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Is PHP a gnarly language? Yes, yes it is.

Tyler Smith
I'm a software developer who writes about Laravel, JavaScript, Linux, WordPress and the tech industry. Follow me on Twitter https://twitter.com/tylerlwsmith
・5 min read

Today I saw a tweet asking why developers dislike PHP. This was a question that I asked frequently during my first two years as a PHP developer. Now that I've worked primarily in JavaScript for over a year, I feel like it may be helpful if I write down my personal gripes with PHP so it isn't a mystery.

PHP uses inconsistent naming

In Python, objects are typically StudlyCase, and nearly everything else is snake_case. In JavaScript, objects are StudlyCase, and almost everything else is camelCase.

In PHP, naming isn't predictable. For example: the substr_replace() function has an underscore between the two words. Because of this, you might assume that PHP would follow this pattern for a function that makes a string lowercase, maybe naming the function something like str_to_lower().

You'd be wrong: in PHP this function is strtolower(), which has no underscores between the words.

If you want to get a row from your SQL query response in PHP, you use the snake case $response->fetch_assoc() method. However, if you want to implement the ArrayAccess interface on a class, you must use camel case methods like offsetGet().

I find myself having to constantly do Google searches for basic PHP language functions because the patterns aren't predictable.

PHP has inconsistent function signatures.

PHP is famous for having inconsistent function signatures, which means similar functions take their arguments in a different order. Let's look at array_map().

$lowercase_names = array_map(function($name) {
  return strtolower($name);
}, ["Jim", "Todd"]);
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The array_map() function takes a function as its first argument and array as its second argument. You might expect array_filter() would take its arguments in the same order, but again you'd be wrong.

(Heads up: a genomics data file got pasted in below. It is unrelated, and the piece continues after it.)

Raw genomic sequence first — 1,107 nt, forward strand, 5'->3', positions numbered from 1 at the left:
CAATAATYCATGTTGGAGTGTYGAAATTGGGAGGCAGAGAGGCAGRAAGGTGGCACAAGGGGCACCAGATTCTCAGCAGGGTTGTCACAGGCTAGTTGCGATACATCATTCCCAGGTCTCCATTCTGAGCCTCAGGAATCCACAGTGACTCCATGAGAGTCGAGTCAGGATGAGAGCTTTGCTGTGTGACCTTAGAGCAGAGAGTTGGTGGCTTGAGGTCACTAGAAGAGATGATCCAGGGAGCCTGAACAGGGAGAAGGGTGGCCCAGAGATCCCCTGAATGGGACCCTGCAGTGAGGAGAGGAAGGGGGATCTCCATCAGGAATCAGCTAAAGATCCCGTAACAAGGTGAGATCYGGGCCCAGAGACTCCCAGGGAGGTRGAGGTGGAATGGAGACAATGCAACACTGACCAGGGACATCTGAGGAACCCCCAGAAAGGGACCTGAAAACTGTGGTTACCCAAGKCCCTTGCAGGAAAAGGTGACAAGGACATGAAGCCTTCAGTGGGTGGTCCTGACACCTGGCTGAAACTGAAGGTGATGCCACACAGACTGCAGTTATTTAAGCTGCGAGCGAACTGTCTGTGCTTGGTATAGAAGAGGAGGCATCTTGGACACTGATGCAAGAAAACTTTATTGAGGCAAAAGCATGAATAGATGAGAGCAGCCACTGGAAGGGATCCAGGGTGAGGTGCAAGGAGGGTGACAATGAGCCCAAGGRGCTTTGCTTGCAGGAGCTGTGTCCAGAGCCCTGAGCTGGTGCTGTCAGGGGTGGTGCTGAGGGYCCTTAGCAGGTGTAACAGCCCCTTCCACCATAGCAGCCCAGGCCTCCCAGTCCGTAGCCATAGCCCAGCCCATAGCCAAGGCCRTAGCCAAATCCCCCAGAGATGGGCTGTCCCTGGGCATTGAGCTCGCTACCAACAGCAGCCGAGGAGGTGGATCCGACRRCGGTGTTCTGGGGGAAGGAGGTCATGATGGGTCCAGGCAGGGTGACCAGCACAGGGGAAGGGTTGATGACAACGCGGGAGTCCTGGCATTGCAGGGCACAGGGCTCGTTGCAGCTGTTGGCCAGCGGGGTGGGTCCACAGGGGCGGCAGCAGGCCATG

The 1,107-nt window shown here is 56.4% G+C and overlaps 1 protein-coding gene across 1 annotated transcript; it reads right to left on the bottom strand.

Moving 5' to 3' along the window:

$even_numbers = array_filter([1, 2, 3, 4, 5], function($number) {
  return $number % 2 === 0;
});
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The arguments have flipped. I'd argue that this is bad language design.

PHP's array datatype does too much.

PHP's array datatype stores both one-dimensional arrays (["apple", "orange", "potato"]) and key => value arrays (["name" => "Jim", "favorite_color" => "red"]). In JavaScript, these would be two separate data structures: an array and an object literal. In Python, these would also be two different data structures: a list and a dictionary.

Under the hood, PHP actually stores one-dimensional arrays as two-dimensional arrays, with the values' keys implicitly assigned upon creation. This means when you create the array ["apple", "orange", "potato"], PHP actually stores it as [0 => "apple", 1 => "orange", 2 => "potato"].

These implicit keys can lead to interesting and unexpected behavior. Consider an example where you have a list of people's names and favorite colors. Now let's say you want to filter the list down to people whose favorite color is blue, and then get the first person in the filtered list. You might write the following PHP.

<?php

$people = [
  ["name" => "Jim", "favorite_color" => "red"],
  ["name" => "Pam", "favorite_color" => "blue"],
  ["name" => "Michael", "favorite_color" => "blue"]
];

$people_who_like_blue = array_filter($people, function($person) {
  return $person["favorite_color"] === "blue";
});

var_dump($people_who_like_blue[0]);
// Undefined offset: 0 in array_filter_test.php on line 13